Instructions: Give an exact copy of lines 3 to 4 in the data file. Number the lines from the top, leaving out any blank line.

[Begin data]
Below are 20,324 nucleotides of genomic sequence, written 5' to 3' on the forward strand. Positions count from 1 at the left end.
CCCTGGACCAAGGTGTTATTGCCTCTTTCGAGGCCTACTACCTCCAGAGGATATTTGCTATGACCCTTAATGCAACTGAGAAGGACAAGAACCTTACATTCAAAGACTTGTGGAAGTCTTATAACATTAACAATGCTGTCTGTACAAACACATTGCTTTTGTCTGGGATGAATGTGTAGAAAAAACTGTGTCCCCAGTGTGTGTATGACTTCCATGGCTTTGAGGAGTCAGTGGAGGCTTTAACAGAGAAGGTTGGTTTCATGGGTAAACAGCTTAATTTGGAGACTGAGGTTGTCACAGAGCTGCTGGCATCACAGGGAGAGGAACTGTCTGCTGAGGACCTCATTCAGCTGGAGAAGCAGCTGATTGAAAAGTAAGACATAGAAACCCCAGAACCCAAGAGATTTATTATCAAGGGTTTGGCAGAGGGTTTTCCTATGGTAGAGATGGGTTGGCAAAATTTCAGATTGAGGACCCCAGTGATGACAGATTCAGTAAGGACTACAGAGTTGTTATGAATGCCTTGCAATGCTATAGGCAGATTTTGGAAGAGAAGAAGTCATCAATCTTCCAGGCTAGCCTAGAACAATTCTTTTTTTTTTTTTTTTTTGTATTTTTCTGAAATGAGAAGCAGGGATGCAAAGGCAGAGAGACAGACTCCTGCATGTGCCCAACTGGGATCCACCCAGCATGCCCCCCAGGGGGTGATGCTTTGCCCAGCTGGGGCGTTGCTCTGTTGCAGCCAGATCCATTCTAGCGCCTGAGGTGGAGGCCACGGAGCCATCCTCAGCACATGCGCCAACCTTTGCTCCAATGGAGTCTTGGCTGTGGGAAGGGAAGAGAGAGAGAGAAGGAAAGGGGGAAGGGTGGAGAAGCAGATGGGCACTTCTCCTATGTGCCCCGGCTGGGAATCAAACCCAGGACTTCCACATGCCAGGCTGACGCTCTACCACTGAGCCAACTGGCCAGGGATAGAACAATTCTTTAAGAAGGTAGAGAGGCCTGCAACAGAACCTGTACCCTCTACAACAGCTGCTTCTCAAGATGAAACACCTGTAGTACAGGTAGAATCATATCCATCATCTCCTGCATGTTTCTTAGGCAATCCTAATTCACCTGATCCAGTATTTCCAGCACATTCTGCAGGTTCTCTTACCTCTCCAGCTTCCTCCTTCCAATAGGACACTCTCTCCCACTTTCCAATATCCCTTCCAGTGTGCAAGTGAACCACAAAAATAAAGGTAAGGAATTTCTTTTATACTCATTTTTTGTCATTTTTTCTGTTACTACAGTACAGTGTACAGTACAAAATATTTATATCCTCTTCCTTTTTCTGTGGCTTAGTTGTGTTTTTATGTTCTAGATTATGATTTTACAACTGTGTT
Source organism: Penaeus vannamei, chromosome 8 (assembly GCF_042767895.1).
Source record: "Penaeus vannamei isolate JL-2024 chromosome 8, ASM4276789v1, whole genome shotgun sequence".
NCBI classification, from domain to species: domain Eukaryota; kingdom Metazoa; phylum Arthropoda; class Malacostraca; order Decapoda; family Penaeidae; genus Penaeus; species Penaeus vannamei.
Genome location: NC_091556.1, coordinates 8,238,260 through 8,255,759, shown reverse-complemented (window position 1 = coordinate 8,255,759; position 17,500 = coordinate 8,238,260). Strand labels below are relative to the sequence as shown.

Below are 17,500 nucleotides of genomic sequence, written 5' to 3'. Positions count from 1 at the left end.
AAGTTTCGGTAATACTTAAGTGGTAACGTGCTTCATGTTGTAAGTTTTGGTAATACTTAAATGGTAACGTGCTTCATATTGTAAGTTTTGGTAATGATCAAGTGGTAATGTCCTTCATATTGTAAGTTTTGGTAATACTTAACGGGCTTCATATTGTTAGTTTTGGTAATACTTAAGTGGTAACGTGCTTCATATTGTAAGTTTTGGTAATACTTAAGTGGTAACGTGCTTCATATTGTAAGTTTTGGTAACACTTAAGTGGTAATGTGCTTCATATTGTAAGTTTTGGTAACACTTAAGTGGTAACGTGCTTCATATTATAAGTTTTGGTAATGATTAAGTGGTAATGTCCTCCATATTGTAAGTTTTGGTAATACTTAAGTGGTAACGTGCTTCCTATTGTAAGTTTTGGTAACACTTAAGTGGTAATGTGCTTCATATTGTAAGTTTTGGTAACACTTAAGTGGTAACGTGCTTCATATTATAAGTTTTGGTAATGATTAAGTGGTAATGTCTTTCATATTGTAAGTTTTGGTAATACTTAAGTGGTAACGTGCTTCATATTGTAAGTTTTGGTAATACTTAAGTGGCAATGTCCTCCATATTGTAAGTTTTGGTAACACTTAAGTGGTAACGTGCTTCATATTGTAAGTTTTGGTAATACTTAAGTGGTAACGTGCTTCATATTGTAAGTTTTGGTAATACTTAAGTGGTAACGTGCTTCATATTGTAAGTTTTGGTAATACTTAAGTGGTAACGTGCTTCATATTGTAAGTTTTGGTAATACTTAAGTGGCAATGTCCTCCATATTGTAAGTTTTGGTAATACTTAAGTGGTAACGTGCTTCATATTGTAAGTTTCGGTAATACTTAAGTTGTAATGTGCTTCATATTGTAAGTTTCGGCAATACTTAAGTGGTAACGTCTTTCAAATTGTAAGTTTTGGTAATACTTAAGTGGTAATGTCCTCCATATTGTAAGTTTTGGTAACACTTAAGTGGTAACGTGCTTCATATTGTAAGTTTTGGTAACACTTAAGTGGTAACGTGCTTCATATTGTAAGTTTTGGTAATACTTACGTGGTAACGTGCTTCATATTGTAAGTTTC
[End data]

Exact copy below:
Source organism: Penaeus vannamei, chromosome 8 (assembly GCF_042767895.1).
Source record: "Penaeus vannamei isolate JL-2024 chromosome 8, ASM4276789v1, whole genome shotgun sequence".